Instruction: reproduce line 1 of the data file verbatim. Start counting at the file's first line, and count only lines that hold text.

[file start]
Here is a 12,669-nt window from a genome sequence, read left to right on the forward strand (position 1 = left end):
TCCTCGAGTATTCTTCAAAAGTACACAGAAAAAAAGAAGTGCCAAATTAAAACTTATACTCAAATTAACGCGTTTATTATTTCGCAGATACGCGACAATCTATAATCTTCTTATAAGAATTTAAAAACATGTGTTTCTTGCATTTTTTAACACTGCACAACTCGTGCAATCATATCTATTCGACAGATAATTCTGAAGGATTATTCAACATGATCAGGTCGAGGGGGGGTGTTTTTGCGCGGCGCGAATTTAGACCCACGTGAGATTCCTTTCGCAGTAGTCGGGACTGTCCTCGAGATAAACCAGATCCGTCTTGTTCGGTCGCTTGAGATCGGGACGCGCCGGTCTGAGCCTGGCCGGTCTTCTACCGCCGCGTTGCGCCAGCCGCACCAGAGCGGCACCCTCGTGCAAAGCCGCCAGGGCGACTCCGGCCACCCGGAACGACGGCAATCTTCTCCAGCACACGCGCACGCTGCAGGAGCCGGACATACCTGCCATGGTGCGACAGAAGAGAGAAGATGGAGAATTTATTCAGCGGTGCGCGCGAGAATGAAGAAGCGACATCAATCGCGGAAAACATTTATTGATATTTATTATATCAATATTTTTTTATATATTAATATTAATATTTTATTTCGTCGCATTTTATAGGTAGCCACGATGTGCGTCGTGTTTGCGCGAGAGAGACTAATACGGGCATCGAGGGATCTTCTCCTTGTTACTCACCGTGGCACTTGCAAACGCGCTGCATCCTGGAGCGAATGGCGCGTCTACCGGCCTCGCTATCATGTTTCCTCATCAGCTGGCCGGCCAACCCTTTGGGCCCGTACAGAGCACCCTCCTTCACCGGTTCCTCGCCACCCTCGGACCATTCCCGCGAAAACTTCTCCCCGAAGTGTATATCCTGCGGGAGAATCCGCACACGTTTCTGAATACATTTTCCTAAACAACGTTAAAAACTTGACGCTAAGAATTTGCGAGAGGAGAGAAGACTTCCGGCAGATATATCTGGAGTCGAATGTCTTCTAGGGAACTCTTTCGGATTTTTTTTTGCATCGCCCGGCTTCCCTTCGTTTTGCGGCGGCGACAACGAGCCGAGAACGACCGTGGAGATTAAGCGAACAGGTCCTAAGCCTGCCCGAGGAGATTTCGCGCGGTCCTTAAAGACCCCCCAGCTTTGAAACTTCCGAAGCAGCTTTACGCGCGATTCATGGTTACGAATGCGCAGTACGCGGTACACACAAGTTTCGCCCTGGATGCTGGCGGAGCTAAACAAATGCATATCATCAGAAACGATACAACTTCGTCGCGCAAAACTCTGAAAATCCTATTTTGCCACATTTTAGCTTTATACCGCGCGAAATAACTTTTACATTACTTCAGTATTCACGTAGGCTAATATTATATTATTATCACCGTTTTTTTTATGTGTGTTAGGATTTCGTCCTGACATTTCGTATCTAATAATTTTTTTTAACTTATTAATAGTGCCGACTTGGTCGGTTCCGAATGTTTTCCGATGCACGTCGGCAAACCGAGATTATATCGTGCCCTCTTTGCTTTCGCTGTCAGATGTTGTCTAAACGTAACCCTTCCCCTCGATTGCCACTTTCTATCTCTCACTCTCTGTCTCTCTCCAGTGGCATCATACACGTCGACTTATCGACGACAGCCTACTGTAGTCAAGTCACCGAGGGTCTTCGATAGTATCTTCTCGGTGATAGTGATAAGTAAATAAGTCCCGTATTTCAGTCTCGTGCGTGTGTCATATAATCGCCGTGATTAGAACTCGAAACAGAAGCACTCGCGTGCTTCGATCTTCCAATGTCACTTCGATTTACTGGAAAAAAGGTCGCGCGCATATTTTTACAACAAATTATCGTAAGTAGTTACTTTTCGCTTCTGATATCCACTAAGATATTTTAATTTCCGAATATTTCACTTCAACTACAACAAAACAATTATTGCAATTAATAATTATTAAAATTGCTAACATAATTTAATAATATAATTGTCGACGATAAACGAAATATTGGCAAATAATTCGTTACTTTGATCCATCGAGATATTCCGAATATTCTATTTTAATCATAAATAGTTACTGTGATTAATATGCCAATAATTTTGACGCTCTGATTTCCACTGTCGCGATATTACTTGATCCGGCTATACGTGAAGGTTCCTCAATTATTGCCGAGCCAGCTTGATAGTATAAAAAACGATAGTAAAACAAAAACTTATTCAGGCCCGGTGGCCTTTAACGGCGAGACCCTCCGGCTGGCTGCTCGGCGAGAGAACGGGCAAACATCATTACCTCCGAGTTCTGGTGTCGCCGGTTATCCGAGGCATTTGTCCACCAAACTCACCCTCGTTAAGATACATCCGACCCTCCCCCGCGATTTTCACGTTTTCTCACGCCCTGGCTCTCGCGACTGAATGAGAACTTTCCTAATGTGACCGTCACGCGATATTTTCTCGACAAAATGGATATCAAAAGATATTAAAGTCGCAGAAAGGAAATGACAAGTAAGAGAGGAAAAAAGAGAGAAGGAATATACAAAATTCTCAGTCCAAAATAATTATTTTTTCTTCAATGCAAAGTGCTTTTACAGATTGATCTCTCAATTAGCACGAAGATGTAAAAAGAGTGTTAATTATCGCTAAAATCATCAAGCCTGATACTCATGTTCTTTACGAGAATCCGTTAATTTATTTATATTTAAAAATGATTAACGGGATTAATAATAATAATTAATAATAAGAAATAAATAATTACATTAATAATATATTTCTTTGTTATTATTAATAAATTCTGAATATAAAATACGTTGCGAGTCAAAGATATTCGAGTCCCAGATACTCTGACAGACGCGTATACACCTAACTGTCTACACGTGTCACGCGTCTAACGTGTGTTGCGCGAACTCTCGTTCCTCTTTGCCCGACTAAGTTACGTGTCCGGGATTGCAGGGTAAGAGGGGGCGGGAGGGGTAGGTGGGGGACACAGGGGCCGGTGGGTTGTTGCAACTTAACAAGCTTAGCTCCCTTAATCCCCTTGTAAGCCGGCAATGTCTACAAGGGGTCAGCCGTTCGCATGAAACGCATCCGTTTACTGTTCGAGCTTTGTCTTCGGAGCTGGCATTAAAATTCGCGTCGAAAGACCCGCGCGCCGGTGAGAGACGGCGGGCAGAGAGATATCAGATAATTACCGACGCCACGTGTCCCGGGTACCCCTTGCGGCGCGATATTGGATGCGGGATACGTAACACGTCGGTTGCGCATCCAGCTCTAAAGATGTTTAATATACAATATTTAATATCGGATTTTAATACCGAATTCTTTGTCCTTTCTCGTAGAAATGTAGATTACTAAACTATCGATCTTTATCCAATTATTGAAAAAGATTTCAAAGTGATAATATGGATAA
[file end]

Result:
Here is a 12,669-nt window from a genome sequence, read left to right on the forward strand (position 1 = left end):